Let us remain in the heart of the city. A place with equally fond memories for the Mozart family must have been St. Stephen’s Cathedral, where Wolfgang married his beloved Constanze (née Weber) in 1782. Even if Mozart scholars tell us that the newlywed husband was rather lukewarm in describing his wife’s beauty (“she is not ugly, but also far from beautiful”), there is no doubt as to her cheerfulness and loyalty even at the most difficult points in his career. This strong bond is further indicated by their six children – of whom only two, however, survived infancy. The “Steffl”, as the Viennese affectionately call their cathedral to this day, also played a role in the end of Mozart’s life. After Mozart’s death on December 5, 1791, his remains were carried here in a funeral procession, to receive their final blessing in the adjoining Kruzifixkapelle.
Mozart’s death also took place in the heart of the city, at Rauhensteingasse 8. The actual deathplace has long since vanished. Today it is the site of one of Vienna’s best-known department stores, “Steffl”. Mozart’s famous, unfinished Requiem – in a sense his musical legacy to the world – cannot be heard here.
St. Marx Cemetery is the final resting place of Europe’s greatest musician, the creator of numerous operas, masses and immortal melodies. No one can point to the precise location of his grave with one hundred percent certainty to this day: Mozart was buried in an unmarked “shaft grave” with four or five other deceased, as it was the custom of the time.
Mozart’s resurrection began just a few days after his premature death. A requiem service was held at St. Michael’s Church at the instigation of Emanuel Schikaneder – director of the Theater an der Wien and commissioner of “The Magic Flute” (1791), during which Mozart’s last piece, the unfinished Requiem, is believed to have been heard for the first time.
As to Mozart and posterity, even if he was denied consistent acclaim during his own lifetime, the situation changed immediately upon his death. “The Magic Flute” became an unparalleled success, and his many other pieces were increasingly recognized as pinnacles of music-making.
Prominent among the many spots that recall the composer is the Mozart memorial in the Burggarten, created in 1896. At Vienna’s large Central Cemetery, a further monument to Mozart has stood among the Graves of Honor since 1891 – in direct proximity to those of other composers such as Beethoven and Strauss. Also worth a look is the Mozart Fountain at Mozartplatz in the fourth district, also known as the Magic Flute Fountain, since this group of bronze figures (unveiled in 1905) portray the main characters of the opera, the flute-playing Tamino in the embrace of Pamina. For those in need of sustenance, the great musician can also be remembered at Café Mozart, just behind the State Opera.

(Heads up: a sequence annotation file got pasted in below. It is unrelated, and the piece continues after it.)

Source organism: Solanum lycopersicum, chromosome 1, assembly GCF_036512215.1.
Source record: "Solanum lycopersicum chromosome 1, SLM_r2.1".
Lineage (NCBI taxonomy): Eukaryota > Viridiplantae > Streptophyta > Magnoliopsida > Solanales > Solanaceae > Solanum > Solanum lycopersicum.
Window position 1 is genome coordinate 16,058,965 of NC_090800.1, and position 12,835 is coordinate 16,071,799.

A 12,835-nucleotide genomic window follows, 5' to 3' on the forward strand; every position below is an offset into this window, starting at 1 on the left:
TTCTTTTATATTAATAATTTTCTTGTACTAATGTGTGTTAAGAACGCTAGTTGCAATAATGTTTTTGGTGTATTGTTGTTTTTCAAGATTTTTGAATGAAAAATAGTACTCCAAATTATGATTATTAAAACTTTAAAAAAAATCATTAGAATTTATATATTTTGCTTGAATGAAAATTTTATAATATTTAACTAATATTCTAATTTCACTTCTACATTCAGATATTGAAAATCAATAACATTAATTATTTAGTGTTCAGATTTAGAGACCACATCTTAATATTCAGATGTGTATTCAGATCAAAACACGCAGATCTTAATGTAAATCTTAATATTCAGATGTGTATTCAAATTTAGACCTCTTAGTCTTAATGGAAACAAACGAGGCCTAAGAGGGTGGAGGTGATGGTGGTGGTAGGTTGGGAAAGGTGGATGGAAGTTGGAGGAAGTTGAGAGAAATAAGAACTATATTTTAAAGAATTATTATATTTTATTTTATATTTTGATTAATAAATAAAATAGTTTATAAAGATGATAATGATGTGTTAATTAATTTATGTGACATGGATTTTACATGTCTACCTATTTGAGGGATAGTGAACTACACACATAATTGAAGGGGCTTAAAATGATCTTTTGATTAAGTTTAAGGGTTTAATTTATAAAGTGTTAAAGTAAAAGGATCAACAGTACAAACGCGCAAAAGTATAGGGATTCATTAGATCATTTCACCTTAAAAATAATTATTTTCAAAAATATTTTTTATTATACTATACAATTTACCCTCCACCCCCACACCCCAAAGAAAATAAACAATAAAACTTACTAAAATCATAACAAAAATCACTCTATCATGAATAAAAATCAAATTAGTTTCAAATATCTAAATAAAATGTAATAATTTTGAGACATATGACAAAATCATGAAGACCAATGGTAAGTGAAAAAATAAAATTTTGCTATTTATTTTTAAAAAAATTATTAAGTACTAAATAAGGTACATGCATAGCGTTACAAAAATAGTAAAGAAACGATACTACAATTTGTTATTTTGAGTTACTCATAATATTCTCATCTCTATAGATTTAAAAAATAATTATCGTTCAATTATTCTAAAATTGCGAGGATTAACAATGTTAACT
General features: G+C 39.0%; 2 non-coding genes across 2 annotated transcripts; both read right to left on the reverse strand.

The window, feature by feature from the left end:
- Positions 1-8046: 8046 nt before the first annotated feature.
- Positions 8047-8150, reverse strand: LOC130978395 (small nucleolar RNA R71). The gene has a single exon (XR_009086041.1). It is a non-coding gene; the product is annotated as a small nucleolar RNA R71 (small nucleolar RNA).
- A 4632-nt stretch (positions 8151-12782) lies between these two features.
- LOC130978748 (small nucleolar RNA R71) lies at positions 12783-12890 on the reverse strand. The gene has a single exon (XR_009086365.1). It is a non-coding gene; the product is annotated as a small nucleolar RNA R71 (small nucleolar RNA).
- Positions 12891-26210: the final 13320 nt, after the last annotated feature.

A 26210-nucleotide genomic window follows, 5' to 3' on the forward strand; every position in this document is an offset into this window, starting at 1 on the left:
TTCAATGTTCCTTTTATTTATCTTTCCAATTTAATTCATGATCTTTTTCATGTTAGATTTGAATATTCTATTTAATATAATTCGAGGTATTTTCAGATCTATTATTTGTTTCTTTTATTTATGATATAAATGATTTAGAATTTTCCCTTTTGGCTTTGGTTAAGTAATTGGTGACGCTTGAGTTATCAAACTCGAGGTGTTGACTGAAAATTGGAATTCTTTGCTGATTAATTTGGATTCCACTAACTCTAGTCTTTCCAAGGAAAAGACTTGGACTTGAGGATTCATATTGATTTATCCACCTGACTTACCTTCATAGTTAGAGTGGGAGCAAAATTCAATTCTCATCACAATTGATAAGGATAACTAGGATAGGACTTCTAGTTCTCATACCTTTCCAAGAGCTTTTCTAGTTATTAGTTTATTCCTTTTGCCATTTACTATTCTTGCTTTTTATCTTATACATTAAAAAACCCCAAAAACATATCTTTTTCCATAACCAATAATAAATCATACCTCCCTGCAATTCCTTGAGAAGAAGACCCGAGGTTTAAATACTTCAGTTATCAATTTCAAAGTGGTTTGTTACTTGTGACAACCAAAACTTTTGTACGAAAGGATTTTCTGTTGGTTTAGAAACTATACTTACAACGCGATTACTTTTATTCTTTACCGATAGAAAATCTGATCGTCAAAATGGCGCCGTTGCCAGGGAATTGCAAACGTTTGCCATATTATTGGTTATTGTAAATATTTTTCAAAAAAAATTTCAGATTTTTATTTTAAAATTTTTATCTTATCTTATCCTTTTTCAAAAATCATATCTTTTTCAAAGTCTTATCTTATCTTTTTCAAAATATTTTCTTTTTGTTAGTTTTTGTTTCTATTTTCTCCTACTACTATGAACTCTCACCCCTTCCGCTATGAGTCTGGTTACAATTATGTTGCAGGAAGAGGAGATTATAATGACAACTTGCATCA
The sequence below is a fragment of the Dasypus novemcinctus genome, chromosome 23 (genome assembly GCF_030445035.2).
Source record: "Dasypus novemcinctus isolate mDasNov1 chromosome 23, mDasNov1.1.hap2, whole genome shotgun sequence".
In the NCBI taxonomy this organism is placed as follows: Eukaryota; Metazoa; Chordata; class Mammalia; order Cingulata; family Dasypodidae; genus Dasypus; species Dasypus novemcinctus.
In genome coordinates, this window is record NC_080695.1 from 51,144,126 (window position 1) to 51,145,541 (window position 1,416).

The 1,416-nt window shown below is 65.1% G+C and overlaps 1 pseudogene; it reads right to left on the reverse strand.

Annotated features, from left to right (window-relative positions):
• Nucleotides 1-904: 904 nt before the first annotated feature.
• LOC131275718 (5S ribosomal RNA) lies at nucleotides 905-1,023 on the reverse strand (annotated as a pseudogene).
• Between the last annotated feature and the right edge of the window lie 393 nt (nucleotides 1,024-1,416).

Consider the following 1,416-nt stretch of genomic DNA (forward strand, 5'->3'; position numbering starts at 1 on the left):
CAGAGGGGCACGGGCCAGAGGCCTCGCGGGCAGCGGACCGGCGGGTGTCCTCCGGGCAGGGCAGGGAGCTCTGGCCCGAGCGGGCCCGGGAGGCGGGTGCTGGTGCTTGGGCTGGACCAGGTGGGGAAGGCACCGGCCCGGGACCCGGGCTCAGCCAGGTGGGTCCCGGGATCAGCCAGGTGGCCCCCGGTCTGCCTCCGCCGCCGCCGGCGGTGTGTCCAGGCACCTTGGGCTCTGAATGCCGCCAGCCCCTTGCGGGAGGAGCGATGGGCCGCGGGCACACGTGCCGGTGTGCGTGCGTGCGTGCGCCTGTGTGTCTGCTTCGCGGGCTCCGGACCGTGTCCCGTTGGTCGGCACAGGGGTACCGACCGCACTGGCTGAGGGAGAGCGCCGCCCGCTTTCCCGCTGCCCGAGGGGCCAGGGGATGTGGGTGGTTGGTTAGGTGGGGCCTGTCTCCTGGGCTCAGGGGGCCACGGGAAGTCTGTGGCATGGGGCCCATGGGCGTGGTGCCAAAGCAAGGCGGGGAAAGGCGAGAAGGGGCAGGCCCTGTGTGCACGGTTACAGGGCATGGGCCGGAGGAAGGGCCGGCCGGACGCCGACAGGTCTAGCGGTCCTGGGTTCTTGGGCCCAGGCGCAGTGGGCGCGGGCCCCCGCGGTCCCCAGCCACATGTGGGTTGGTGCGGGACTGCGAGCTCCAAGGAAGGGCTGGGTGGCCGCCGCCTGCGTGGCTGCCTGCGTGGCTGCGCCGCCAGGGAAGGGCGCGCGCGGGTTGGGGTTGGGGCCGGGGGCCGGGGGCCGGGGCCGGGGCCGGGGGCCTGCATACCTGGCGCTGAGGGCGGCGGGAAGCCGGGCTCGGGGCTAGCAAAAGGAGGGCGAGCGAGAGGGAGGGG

The Haus der Musik (House of Music) takes a different approach. It devotes a room to Mozart where original objects from his life are on display, and modern infotainment media allow visitors to “conduct” an unforgiving Vienna Philharmonic Orchestra in “Eine Kleine Nachtmusik” (1787). “Namadeus”, the interactive computer programme based on Mozart’s musical game KV 516f, offers visitors the opportunity to playfully turn their names into original Mozart interpretations.
The Vienna Tourist Board is happy to be of service to Vienna’s visitors. City maps with a list of museums, hotel guides, a monthly calendar of events, gastronomy tips and other information in many languages are all available free of charge by calling +43-1-24 555 or mailing email@example.com. Hotel enquiries and reservations are also taken. The website www.vienna.info/en features an extensive database of events and many useful hints for your stay in Vienna in 13 languages.
The capital’s main Tourist Info is located just behind the Vienna State Opera on Albertinaplatz-corner of Maysedergasse, 1010 Vienna). Visitors to the capital can make the most of the expert advice on offer from the Vienna Tourist Board employees on site. Tourist Info Vienna, open daily from 9am to 7pm, offers room reservations, free brochures, the Vienna City Card, free WiFi and a host of information on sightseeing, events and day trips. An info desk and ticket counter are fitted with an inductive system for the hard of hearing. Wheelchair users can access a roll-under service point, which is equipped with a tablet.
The Jirsa theater ticket box office offers last-minute tickets at the Tourist Info on Albertinaplatz between 2pm and 5pm for performances the same night. Discounted tickets must be paid for in cash. The handling fee is EUR 3.50 per ticket. It is not possible to book last-minute tickets by telephone.
Additional (smaller) tourist information offices can be found at Vienna Main station (Hauptbahnhof, open daily 9am-7pm) and Vienna International Airport (open daily 7am-10pm).